West views China’s mission as part of a power game - GulfToday

West views China’s mission as part of a power game


Visitors stand near a giant screen displaying the images of the Tianhe space station at an exhibition at China Science and Technology Museum in Beijing, China. Reuters

In the 1950s and the 1960s there was a fierce space race between the then superpowers and ideological rivals, the United States of America, and the former Union of Soviet Socialist Republics (USSR) or Soviet Russia. When Russians launched the first artificial satellite in 1957, the Americans sat up and realised that communist Russia got ahead of them at a new frontier.

In response, the Americans set up the National Space Administration Agency (NASA) to launch a space programme of its own, and American President John Kennedy declared in 1961 that America will put its men on the moon, and the Americans fulfilled the Kennedy promise by landing Louis Armstrong on the moon in July 1969.

The USSR had disintegrated in 1991 and America is not the superpower that it was. For more than a decade now we are witnessing the emergence of a new power in economic and technological terms.

China is now the second largest economy with a $14 trillion Gross Domestic Product (GDP), far behind America’s US$21 trillion. But it is evident that China is the league of top two. And now to prove its preeminent position in the global power stakes, the Chinese have been taking steady steps in space. On June 17, China launched its three-crew space mission to construct its space station, Tiangong.

China is not part of the existing and ageing International Space Station (ISS) which is a collaborative effort of the United States, Russia, European Space Agency, Canada, and Japan.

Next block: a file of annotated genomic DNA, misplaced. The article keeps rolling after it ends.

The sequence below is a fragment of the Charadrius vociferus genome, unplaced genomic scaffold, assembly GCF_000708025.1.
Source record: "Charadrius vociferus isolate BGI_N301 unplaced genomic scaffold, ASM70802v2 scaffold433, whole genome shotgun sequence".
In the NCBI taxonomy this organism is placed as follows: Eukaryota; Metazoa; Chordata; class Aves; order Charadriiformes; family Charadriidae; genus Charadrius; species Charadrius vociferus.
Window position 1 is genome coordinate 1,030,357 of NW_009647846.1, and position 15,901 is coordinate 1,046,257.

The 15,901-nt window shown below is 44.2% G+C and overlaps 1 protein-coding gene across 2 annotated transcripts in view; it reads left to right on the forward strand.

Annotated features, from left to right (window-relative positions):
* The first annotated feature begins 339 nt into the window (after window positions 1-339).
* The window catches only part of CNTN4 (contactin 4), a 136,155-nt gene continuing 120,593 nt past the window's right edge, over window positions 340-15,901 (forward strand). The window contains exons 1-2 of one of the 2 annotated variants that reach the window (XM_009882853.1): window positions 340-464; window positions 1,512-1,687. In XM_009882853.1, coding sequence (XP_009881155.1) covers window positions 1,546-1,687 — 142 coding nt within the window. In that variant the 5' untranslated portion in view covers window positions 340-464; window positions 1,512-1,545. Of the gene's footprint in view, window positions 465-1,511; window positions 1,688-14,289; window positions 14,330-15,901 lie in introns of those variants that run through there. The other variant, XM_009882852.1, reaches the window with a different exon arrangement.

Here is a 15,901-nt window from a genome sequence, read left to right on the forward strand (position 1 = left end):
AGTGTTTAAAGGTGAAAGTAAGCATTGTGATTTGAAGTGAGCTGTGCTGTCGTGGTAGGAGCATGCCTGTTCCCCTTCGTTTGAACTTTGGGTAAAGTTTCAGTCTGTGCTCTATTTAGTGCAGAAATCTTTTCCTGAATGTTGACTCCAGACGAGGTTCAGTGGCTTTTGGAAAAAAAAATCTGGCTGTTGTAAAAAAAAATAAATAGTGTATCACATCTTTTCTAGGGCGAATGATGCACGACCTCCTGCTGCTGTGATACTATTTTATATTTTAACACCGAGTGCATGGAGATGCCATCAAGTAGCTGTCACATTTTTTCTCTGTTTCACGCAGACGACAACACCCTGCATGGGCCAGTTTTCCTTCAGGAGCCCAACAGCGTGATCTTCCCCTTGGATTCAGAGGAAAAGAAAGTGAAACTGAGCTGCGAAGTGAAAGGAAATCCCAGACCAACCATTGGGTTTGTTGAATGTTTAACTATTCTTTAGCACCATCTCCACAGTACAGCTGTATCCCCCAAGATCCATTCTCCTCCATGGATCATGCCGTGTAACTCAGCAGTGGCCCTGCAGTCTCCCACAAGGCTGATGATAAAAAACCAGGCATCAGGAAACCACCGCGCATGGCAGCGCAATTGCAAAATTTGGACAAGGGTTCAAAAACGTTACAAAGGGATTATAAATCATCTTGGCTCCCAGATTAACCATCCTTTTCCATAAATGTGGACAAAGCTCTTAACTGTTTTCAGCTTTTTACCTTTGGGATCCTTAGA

Consequently, the Chinese had decided to set up a space station of their own, which is likely to be commissioned in 2022. Interestingly, the ISS will be decommissioned next year, and the Chinese space station will be the only one in orbit. This is no small achievement because the Chinese had decided to do it on their own, and it is also a quiet declaration that China is making a place for itself on the technological frontier.

The Chinese had already run their Moon and Mars mission, retrieved lunar soil samples and the Chinese robot, Zhurong, had sent pictures of itself from the Martian surface.

It is the case that there is no space race as there was one between the United States and Russia, though space exploration has come back to life after a few decades with the Americans, Indians launching their Mars missions.

The Chinese have grabbed the opportunity as it were of establishing an outpost in space as well. If there is a space race between countries, it is an undeclared one. The United Arab Emirates (UAE) is now part of it too with its successful Mars mission with Hope orbiter launched in July 2020 reaching Mars in February this year. The first module Tianhe, which will be part of the multi-modular Chinese space station, was launched at the end of April.

The three Chinese astronauts who reached the space station under construction will be engaged in putting together the different parts.

But the rest of the world, especially the Western powers led by the United States, view the Chinese space effort with suspicion. The West considers China as an ideological opponent, a communist country like the old Soviet Union. The Chinese reality is slightly different.

The Chinese economy is a thriving market economy, and the Chinese leaders describe it as socialism with Chinese characteristics.

After the outbreak of the COVID-19 pandemic at the end of 2019 in Wuhan in China, the Chinese leaders are viewed as ideological rivals if not as ideological enemies. And every Chinese move, including its space mission, is viewed as part of a global power game.


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